A South African Outbreak Of The Zika Virus Puzzles Researchers According To Dr. Sergio Cortes

The recent outbreak of the Zika Virus in South Africa has scientists around the world scratching their heads. The Zika virus is not a new virus in Africa. Uganda, Sierra Leone and Tanzania have been dealing with the virus for years. But scientists are discovering differences in this new strain of Zika. The old strain produced flu-like symptoms when people were bitten by the Aedes aegypti mosquito, and most cases were never reported. The virus was so benign that very little research was done, and no vaccine was developed, according to Brazil’s Ministry of Health’s primary medical expert, Sergio Cortes.

Dr. Cortes has been posting information about the Brazilian Zika virus outbreak on his website for the last eight months. There’s something new posted on the site daily because people want to get to know how the Zika virus works when it enters the human bloodstream and where it goes from there. The latest South African Zika outbreak resembles the Brazilian outbreak more than the old African outbreaks, according to Dr. Cortes.

What Dr. Cortes is saying is the new Zika virus is connected to other diseases. Researchers recently discovered that Zika and the birth disorder call microcephaly are connected. All pregnant women infected with the Zika virus are at risk, according to Cortes, because the virus has been found in the amniotic fluid of infected pregnant women. The researchers aren’t sure if every pregnant Zika virus carrier will deliver a baby with microcephaly, but there is that possibility according to Cortes.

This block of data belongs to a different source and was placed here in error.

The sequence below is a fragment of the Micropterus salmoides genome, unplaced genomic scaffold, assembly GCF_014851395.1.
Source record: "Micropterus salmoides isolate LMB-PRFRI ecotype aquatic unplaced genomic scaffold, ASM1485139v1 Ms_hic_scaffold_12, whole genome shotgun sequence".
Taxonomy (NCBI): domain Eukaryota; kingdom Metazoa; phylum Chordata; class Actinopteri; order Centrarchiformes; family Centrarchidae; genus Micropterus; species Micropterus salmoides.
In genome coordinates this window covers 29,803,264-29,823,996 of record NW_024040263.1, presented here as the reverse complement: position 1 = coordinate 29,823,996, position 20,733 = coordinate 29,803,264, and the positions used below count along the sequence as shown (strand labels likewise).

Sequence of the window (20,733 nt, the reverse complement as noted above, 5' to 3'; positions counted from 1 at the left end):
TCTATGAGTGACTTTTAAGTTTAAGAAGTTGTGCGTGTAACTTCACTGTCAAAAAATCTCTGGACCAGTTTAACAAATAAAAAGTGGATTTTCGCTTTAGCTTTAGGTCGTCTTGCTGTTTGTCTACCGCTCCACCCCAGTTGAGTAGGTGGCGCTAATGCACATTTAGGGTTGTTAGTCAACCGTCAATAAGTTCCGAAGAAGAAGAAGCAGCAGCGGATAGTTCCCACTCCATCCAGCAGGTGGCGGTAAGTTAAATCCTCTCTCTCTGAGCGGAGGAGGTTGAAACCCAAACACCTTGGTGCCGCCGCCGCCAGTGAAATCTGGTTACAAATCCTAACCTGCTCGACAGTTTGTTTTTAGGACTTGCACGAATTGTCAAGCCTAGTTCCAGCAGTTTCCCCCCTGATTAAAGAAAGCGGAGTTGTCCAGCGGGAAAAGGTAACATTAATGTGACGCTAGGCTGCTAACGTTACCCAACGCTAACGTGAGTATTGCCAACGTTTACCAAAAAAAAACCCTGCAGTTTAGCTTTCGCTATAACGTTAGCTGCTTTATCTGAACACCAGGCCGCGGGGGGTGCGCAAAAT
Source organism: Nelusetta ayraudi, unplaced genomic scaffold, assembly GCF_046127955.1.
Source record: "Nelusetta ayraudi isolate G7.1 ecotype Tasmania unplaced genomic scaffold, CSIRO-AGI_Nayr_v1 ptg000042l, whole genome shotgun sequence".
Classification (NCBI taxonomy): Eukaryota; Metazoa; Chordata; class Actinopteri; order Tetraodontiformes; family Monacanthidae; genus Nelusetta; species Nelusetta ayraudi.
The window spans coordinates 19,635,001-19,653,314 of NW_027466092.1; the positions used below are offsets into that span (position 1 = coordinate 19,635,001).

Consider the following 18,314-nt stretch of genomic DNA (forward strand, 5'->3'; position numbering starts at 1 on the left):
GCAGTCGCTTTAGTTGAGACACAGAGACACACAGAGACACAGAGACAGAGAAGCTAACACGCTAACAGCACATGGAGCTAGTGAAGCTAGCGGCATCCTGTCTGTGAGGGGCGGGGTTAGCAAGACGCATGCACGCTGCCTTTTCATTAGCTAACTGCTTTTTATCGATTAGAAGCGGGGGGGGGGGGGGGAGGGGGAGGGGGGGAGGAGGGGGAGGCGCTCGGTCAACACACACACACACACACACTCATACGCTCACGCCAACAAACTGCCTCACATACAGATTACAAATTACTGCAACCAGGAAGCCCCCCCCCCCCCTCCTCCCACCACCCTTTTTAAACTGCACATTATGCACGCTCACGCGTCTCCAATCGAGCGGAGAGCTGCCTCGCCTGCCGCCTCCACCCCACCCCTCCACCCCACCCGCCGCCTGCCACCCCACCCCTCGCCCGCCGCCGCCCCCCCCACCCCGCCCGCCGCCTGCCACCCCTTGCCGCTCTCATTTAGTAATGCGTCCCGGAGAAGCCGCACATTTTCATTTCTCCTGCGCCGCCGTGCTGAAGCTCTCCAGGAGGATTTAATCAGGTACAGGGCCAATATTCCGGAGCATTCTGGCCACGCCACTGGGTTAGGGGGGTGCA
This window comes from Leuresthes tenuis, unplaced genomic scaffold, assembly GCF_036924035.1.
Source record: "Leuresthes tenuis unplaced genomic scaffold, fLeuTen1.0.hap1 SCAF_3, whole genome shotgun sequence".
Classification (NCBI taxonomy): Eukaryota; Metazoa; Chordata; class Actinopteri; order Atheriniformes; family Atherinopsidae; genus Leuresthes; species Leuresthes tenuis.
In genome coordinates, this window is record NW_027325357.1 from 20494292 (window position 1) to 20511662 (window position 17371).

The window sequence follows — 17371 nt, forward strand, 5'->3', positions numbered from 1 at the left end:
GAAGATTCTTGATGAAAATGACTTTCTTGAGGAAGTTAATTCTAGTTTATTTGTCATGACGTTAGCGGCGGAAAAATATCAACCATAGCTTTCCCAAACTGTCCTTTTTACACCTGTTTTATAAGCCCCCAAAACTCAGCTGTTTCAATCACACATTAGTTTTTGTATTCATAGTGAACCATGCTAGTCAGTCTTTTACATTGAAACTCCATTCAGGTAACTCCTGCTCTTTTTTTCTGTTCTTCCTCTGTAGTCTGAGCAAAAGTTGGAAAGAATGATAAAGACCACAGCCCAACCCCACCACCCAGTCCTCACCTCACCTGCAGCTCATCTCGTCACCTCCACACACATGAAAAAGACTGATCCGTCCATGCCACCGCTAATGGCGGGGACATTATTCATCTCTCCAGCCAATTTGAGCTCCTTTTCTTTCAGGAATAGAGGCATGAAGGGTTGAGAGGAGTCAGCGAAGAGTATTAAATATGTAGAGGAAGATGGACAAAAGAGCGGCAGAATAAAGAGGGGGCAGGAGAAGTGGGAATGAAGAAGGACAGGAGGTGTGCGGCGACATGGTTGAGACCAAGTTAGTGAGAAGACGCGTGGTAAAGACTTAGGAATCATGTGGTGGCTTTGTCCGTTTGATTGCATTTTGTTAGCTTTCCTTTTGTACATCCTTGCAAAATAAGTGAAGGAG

There is a lot of uncertainty surrounding the side-effects of the Zika virus. Some researchers believe the new strain of Zika could be a mutation of the dengue, Zika and chikungunya viruses. The mutated virus could be responsible for not only microcephaly, but also for Guillain-Barre syndrome, a paralyzing neurological condition.

Brazil has an aggressive mosquito eradication program in progress, according to a post on the Dr. Cortes LinkedIn page. Brazil is using a very strong larvicide that alters the genetic code in mosquitos. The new mosquitos are unable to breed.

Some scientist believe some of the larvicide has contaminated the drinking water in the underdeveloped areas of Northeastern Brazil and that is having an impact on the number of microcephaly cases in the country. In 2014, there were about 200 cases of microcephaly in Brazil. In the last seven months, there have been more than 6,500 cases reported, and there are many more cases that have not been reported.

For more information follow Dr. Cortes on Twitter. Facebook users will find more information about microcephaly on his Facebook page.